There is nothing better than real-life meetings with colleagues and contacts, says Jack Pringle. The office is not dead but it must be redefined
The pandemic has changed how we have worked in offices over the past 15 months and maybe will change how we will work for good. It has also changed how some of us want to live and our view on work/life balance – and that’s rather different depending on your stage in life.
As we come out of lockdown, we approach a whole new and exciting world for office workers. Where we work and how and when we travel to work will be redefined. The very purpose of the office will be rethought.
No longer an email or document factory, it will be a place to meet formally and informally, to train, to mentor to inspire and to lead. The young will be released from the jail of their rented bedrooms, free to collaborate, to learn and just to plain socialise in great offices, again. Smart commuting (no more rush hour), sustainability, health and wellness will take on new priorities.
One could feel the palpable joy of meeting real people in real situations
After the government lockdown release on 21 July, which Sajid Javid seems determined to go ahead with, I anticipate an interim phase when people will start to reuse their offices more fully, but still tentatively and carefully. Many organisations will be looking for an interim fix while they work out their long-term strategy. And, of course, we may yet yo-yo in and out of another sort of lockdown.
For the first time since March 2020, last week I have had a first few meetings IRL (in real life). At all of them one could feel the palpable joy of meeting real people in real situations.
It makes one feel strangely popular and that just about made up for the inefficiency of coming into town for a one-off meeting. I was reminded why people work in a CBZ (Central Business Zone) as it is so efficient to be close to others if you have real meetings with them day in and day out.
Getting hybrid to be easy and convenient has a long way to go. But it will come
So, maybe city centre offices are not dead yet. One meeting I had was a “hybrid meeting”, with 10 people in the room and four others on Teams on a screen. We were determined to get it right – and what a production that was.
We had two IT/AV technicians on hand with multiple cameras panning and zooming to whomever was talking in the room. Operating 100% Teams or Zoom is easy and efficient. Operating 100% in real life is old-school easy, but getting hybrid to be easy and convenient has a long way to go. But it will come.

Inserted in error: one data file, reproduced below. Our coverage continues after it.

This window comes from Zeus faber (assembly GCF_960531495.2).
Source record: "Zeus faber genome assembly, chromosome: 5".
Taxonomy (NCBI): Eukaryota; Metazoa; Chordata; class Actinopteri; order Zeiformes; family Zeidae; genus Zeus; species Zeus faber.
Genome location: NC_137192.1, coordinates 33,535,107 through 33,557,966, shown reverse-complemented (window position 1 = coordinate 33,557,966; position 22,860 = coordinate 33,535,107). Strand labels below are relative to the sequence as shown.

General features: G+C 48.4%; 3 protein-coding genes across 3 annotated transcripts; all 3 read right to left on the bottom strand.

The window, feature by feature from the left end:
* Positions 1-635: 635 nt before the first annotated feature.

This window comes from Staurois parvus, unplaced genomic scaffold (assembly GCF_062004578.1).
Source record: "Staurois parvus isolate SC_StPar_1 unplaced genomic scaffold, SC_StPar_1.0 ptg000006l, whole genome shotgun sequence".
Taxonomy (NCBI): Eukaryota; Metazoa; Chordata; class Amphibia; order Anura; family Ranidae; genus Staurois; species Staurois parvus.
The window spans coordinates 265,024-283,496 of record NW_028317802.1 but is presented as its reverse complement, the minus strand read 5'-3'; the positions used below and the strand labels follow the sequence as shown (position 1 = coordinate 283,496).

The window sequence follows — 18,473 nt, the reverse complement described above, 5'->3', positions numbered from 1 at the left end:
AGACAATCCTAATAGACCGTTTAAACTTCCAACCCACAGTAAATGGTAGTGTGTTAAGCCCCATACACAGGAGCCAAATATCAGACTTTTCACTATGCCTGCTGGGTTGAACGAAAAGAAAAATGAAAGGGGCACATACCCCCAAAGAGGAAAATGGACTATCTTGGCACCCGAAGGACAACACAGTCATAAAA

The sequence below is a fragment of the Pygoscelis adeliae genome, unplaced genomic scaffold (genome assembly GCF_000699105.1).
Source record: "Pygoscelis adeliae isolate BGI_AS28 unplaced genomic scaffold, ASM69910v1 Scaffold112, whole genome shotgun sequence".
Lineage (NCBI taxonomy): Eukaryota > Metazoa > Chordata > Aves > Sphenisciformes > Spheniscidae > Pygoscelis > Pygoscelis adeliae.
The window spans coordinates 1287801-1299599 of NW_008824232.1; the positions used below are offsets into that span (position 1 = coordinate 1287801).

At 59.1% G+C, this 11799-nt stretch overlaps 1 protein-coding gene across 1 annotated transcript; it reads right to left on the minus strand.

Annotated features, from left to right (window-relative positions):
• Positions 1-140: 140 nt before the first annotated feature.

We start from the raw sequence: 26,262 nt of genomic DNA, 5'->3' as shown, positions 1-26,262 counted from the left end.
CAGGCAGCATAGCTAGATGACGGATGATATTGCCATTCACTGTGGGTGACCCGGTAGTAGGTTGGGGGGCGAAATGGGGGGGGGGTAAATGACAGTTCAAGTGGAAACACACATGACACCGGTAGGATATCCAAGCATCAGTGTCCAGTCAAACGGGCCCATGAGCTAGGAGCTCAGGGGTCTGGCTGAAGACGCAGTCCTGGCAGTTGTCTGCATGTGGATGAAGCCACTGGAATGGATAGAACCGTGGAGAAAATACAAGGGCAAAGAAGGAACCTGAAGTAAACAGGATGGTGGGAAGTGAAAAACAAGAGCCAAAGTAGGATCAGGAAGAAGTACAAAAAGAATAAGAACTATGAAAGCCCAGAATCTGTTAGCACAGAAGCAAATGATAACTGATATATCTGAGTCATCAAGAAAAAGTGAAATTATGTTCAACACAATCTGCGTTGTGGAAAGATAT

Another of my IRL meetings was to be shown around 22 Bishopsgate, the tallest and largest tower in the City of London and a project I worked on. It is mainly let now and seems a great success because, I believe, the team got the concept of the building right three years ago.
It was way ahead of the curve – and bang on point now post-pandemic. The original idea was of a vertical village that welcomed the City in at ground level and then provided a lot of tenant facilities up the building.
I say ahead of conventional thinking as I am now hearing of a lot of developers who are enhancing their offer to tenants by offering buildings with facilities and even fully fitted or “cat A plus” space. It’s a no brainer; most lawyers or banks or IT companies don’t want to run restaurants, gymnasia and conference suites. They just want to get on with their own business.
Developers have been lazy in not wanting to get involved with services to tenants – but “needs must” now in a very challenging market. It is good news for tenants who don’t want the operational hassle, don’t want the capex on their balance sheet and don’t really know what they want from their offices over the next few years.
CEOs are ordering senior staff to come back into the office – like it or not
Another talking point this week has been the generational divide. Comfortable middle and upper-ranking managers have rather liked not commuting into the office and took well to Zooming from their home offices in between games of tennis and walking the dog. They don’t really want to come back to the office and do two and a half hours travelling every day and arrive home at 8pm. Some have even moved further into the country to get more space, to be even more comfortable – and to have an even longer commute.
Meanwhile the young – and bearing in mind that the average age of big companies is normally around 32 that’s a lot of “young guns” who are driving the businesses – are desperate to get back to a great office, to learn something and to meet great people. The result is that CEOs are ordering senior staff to come back into the office – like it or not.
Stay safe– it’s not over yet.
Chair of the RIBA trustee board, Jack Pringle is co-founder of Studio Pringle and was principal and EMEA regional director at Perkins+Will for eight years